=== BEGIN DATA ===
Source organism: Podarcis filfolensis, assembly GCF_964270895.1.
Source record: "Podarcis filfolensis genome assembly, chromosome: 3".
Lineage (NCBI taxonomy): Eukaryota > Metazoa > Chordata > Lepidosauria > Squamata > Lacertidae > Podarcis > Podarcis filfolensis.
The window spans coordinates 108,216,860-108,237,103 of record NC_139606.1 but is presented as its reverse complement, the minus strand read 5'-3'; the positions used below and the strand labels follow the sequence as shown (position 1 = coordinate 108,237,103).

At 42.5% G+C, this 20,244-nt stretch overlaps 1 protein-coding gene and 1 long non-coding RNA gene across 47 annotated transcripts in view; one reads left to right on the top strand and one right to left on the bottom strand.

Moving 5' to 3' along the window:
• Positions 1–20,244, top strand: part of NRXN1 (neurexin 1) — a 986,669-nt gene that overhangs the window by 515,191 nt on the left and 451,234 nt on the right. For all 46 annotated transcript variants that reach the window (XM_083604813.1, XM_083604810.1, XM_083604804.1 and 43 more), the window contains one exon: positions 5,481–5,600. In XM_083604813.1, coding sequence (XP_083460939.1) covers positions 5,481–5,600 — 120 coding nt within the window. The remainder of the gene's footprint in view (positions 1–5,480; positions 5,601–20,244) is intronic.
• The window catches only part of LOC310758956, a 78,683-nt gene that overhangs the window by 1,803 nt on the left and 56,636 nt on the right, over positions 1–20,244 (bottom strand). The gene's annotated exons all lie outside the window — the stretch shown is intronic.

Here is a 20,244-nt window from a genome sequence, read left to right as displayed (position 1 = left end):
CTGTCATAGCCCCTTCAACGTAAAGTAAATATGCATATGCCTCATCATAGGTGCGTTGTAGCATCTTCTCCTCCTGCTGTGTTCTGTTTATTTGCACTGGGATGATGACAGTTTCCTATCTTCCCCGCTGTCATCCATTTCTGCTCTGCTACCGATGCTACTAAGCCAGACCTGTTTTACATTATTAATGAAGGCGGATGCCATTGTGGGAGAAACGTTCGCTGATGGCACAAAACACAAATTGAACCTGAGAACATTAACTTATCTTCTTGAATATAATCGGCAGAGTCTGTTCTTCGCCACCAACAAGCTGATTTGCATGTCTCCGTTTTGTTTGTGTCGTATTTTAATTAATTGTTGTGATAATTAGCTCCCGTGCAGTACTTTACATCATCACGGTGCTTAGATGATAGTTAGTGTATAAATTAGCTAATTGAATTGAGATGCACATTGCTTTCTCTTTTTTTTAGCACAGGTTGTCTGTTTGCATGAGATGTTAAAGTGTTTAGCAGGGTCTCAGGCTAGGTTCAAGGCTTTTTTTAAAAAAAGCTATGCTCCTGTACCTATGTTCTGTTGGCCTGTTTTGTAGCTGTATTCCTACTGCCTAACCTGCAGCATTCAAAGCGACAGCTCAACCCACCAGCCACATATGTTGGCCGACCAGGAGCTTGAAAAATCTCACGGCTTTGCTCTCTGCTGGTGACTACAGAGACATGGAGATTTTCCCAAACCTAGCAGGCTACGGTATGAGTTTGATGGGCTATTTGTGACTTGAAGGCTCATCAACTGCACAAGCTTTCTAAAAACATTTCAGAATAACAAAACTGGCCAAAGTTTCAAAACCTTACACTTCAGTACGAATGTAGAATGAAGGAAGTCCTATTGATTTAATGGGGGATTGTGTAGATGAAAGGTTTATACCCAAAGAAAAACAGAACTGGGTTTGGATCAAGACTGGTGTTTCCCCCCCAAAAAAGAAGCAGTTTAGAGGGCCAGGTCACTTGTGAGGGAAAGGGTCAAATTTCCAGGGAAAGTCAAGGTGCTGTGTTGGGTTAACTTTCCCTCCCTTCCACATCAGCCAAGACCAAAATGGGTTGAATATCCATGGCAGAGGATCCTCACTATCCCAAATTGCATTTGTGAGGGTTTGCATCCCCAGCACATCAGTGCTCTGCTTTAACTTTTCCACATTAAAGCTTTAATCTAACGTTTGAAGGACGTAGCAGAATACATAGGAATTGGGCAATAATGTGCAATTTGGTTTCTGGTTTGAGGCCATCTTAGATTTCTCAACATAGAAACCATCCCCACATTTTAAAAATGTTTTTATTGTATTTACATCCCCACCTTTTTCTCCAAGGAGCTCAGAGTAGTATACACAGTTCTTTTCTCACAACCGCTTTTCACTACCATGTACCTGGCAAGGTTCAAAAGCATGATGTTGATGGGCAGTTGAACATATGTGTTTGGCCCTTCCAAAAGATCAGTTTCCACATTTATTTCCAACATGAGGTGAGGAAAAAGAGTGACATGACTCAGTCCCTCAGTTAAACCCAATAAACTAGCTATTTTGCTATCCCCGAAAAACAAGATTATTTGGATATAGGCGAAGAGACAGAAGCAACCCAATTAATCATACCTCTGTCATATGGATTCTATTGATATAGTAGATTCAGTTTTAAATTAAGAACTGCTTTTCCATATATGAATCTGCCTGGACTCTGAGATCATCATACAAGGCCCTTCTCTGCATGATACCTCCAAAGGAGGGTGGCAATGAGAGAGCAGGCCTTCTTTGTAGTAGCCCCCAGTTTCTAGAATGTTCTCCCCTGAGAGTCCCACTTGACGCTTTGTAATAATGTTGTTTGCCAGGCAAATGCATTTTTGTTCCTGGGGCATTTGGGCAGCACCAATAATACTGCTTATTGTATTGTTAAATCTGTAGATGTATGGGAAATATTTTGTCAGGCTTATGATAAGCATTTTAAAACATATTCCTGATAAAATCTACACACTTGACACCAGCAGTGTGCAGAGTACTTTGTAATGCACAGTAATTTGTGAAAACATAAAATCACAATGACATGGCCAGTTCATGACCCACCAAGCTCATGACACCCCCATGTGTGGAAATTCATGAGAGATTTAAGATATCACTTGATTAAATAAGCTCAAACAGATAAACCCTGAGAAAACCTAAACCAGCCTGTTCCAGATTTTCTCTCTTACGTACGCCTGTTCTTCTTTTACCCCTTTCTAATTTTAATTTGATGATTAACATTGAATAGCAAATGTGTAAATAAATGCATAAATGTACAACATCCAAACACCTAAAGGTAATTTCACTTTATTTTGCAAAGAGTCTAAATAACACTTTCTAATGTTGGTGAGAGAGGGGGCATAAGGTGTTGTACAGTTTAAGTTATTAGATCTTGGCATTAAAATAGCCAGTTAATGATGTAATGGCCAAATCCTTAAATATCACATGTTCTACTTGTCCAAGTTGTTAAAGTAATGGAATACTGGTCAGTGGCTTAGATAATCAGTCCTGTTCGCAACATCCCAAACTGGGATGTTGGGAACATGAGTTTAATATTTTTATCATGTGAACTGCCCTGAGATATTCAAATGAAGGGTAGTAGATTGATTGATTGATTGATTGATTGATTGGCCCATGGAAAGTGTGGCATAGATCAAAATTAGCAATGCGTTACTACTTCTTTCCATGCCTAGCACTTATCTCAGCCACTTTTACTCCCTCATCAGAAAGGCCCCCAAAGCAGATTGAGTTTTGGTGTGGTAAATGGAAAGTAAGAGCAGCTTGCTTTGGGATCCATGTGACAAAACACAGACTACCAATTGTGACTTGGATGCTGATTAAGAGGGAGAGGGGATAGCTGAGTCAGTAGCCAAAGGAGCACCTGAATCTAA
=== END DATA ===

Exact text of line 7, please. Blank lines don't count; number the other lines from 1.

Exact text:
• Positions 1–20,244, top strand: part of NRXN1 (neurexin 1) — a 986,669-nt gene that overhangs the window by 515,191 nt on the left and 451,234 nt on the right. For all 46 annotated transcript variants that reach the window (XM_083604813.1, XM_083604810.1, XM_083604804.1 and 43 more), the window contains one exon: positions 5,481–5,600. In XM_083604813.1, coding sequence (XP_083460939.1) covers positions 5,481–5,600 — 120 coding nt within the window. The remainder of the gene's footprint in view (positions 1–5,480; positions 5,601–20,244) is intronic.